A federal employees union sued the Trump administration over the partial government shutdown, which is now on its 20th day.
The partial government shutdown started on December 22 after the Congress failed to pass legislation to fund nine federal departments and dozens of agencies. The shutdown affected around 800,000 federal employees. More than 420,000 of them were compelled to work without pay and over 380,000 were furloughed.
On Wednesday, the National Treasury Employees Union (NTEU) filed a lawsuit against the Trump administration in the U.S. District Court for the District of Columbia.
This is the second lawsuit filed against the Trump administration over the shutdown.
On December 31, the American Federation of Government Employees (AFGE) sued the federal government on behalf of all “essential” federal employees who are required to work without pay.
NTEU’s allegations against the federal government
In its complaint, the NTEU argued that the Antideficiency Act that authorizes the executive branch to require employees to work without pay during a lapse in appropriated funds is unconstitutional.
The union also contended that even if the federal statute is constitutional, “the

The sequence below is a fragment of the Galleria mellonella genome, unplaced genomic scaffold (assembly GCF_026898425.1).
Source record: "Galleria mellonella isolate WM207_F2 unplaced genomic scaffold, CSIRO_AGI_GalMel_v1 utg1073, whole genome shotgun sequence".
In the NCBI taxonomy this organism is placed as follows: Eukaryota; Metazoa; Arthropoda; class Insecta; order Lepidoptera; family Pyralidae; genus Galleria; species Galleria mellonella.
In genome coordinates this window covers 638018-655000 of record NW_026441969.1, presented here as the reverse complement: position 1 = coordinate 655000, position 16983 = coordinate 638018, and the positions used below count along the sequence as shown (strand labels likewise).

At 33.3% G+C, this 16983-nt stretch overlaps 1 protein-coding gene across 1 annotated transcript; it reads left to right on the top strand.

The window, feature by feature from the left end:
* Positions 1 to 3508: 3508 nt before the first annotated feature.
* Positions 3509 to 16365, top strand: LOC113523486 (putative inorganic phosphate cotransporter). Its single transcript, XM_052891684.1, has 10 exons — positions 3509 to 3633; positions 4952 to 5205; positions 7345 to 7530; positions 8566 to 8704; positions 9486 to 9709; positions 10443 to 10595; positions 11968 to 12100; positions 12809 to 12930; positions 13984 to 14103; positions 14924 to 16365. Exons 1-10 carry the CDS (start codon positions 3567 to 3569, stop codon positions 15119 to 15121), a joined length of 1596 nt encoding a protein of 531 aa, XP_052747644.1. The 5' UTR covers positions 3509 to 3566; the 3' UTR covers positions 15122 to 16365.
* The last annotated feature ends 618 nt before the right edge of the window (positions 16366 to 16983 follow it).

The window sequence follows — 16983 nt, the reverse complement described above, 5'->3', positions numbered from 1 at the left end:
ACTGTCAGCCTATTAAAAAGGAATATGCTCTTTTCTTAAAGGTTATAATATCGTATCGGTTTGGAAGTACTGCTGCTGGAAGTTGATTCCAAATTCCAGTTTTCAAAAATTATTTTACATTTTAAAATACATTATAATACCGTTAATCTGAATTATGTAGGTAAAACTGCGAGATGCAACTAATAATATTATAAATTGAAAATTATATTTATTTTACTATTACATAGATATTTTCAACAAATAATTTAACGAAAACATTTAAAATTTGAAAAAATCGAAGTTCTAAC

OMB directive that authorizes federal agencies to except employees from furlough is inconsistent with the Antideficiency Act.”
The OMB directive authorizing agencies to designate a huge number of employees as excepted contradicts the narrower language of the Antidefiency Act regarding imminent threats to human life and property, according to NTEU.
In a statement, NTEU National President Tony Reardon, commented, “While a case can certainly be made that some federal employees, such as Customs and Border Protection Officers and others, are protecting human life and property, that line of reasoning gets quite shaky when applied to thousands of IRS employees being called back in order to process tax refunds—and to do so without being paid. That is not how the law works and that is not how this country should work.
Additionally, the union alleged that the government’s failure to timely pay the overtime wages of employees on December 22 is illegal under the Fair Labor Standards Act (FLSA).
Furthermore, the union alleged that the government violated the FLSA due to its failure to pay employees’ minimum and overtime wages for the pay period beginning December 23, 2018 and ending on January 5, 2019.
The union argued that the FLSA guarantees the on-time payment if any minimum wage and overtime wages earned by employees.
“If employees are working, they must be paid—and if there is not money to pay them, then they should not be working,” said Reardon.